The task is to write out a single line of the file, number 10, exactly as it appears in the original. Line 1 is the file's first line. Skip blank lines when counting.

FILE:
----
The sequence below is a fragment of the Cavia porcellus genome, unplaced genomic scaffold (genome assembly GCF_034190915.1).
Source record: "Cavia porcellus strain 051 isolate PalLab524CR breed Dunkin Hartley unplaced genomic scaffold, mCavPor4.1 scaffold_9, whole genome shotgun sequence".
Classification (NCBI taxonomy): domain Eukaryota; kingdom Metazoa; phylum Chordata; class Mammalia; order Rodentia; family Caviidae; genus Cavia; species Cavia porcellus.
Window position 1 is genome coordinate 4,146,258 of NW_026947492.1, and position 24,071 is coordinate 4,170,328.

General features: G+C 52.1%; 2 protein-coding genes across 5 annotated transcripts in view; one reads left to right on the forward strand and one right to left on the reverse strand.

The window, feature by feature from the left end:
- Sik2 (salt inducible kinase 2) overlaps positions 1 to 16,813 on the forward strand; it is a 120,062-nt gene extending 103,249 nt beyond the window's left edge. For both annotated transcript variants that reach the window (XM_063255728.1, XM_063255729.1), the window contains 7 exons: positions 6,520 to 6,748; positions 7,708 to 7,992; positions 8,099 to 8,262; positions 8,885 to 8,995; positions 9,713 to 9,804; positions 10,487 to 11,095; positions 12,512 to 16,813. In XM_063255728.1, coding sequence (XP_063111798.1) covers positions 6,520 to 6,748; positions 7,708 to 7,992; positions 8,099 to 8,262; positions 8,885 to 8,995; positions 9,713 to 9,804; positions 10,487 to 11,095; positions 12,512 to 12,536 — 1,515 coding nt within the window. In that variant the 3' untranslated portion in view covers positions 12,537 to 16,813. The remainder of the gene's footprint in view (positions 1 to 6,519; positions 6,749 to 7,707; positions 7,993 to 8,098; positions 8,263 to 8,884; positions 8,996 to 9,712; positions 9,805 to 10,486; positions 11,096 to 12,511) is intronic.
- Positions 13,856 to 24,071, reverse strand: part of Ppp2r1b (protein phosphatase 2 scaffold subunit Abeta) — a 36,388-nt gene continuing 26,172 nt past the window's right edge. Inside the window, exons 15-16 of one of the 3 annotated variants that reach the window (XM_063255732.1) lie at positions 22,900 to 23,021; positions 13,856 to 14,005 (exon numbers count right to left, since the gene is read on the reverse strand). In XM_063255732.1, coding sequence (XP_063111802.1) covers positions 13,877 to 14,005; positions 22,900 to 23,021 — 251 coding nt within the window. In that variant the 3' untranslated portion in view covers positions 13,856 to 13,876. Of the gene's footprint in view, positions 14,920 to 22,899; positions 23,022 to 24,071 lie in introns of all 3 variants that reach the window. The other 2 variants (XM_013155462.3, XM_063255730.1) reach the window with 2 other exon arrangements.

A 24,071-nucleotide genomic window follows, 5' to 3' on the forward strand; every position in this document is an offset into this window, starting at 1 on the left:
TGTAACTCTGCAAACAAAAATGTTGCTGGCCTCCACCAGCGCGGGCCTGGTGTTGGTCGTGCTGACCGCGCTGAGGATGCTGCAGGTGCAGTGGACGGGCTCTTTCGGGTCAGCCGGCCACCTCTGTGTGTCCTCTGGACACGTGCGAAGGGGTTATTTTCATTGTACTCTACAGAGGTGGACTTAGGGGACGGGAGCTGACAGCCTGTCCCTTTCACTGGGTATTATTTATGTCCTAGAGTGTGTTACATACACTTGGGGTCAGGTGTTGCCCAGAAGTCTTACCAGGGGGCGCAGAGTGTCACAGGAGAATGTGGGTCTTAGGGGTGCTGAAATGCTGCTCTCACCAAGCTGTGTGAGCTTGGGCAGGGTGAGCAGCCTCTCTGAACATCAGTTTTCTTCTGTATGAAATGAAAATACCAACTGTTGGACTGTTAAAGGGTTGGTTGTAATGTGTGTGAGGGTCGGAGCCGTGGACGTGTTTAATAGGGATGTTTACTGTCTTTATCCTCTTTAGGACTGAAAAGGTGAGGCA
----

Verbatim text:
TGTAACTCTGCAAACAAAAATGTTGCTGGCCTCCACCAGCGCGGGCCTGGTGTTGGTCGTGCTGACCGCGCTGAGGATGCTGCAGGTGCAGTGGACGGGCTCTTTCGGGTCAGCCGGCCACCTCTGTGTGTCCTCTGGACACGTGCGAAGGGGTTATTTTCATTGTACTCTACAGAGGTGGACTTAGGGGACGGGAGCTGACAGCCTGTCCCTTTCACTGGGTATTATTTATGTCCTAGAGTGTGTTACATACACTTGGGGTCAGGTGTTGCCCAGAAGTCTTACCAGGGGGCGCAGAGTGTCACAGGAGAATGTGGGTCTTAGGGGTGCTGAAATGCTGCTCTCACCAAGCTGTGTGAGCTTGGGCAGGGTGAGCAGCCTCTCTGAACATCAGTTTTCTTCTGTATGAAATGAAAATACCAACTGTTGGACTGTTAAAGGGTTGGTTGTAATGTGTGTGAGGGTCGGAGCCGTGGACGTGTTTAATAGGGATGTTTACTGTCTTTATCCTCTTTAGGACTGAAAAGGTGAGGCA